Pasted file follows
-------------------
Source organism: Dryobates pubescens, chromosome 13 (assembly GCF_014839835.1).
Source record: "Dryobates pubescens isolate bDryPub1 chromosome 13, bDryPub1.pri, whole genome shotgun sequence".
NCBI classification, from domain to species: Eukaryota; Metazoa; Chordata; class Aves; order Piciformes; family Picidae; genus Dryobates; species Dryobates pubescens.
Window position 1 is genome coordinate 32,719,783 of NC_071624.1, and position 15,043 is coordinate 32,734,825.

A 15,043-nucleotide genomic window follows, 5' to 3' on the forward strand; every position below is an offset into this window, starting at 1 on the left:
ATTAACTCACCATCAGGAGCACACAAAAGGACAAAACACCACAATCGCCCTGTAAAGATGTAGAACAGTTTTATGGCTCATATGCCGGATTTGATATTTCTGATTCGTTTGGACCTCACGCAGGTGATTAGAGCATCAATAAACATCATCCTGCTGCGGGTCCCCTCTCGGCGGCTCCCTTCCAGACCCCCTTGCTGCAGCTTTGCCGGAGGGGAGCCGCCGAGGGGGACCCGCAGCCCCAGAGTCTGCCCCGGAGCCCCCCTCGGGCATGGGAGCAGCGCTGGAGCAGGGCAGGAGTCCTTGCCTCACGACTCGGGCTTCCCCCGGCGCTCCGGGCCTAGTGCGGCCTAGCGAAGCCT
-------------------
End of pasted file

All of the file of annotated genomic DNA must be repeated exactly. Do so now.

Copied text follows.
Source organism: Dryobates pubescens, chromosome 13 (assembly GCF_014839835.1).
Source record: "Dryobates pubescens isolate bDryPub1 chromosome 13, bDryPub1.pri, whole genome shotgun sequence".
NCBI classification, from domain to species: Eukaryota; Metazoa; Chordata; class Aves; order Piciformes; family Picidae; genus Dryobates; species Dryobates pubescens.
Window position 1 is genome coordinate 32,719,783 of NC_071624.1, and position 15,043 is coordinate 32,734,825.

A 15,043-nucleotide genomic window follows, 5' to 3' on the forward strand; every position below is an offset into this window, starting at 1 on the left:
ATTAACTCACCATCAGGAGCACACAAAAGGACAAAACACCACAATCGCCCTGTAAAGATGTAGAACAGTTTTATGGCTCATATGCCGGATTTGATATTTCTGATTCGTTTGGACCTCACGCAGGTGATTAGAGCATCAATAAACATCATCCTGCTGCGGGTCCCCTCTCGGCGGCTCCCTTCCAGACCCCCTTGCTGCAGCTTTGCCGGAGGGGAGCCGCCGAGGGGGACCCGCAGCCCCAGAGTCTGCCCCGGAGCCCCCCTCGGGCATGGGAGCAGCGCTGGAGCAGGGCAGGAGTCCTTGCCTCACGACTCGGGCTTCCCCCGGCGCTCCGGGCCTAGTGCGGCCTAGCGAAGCCT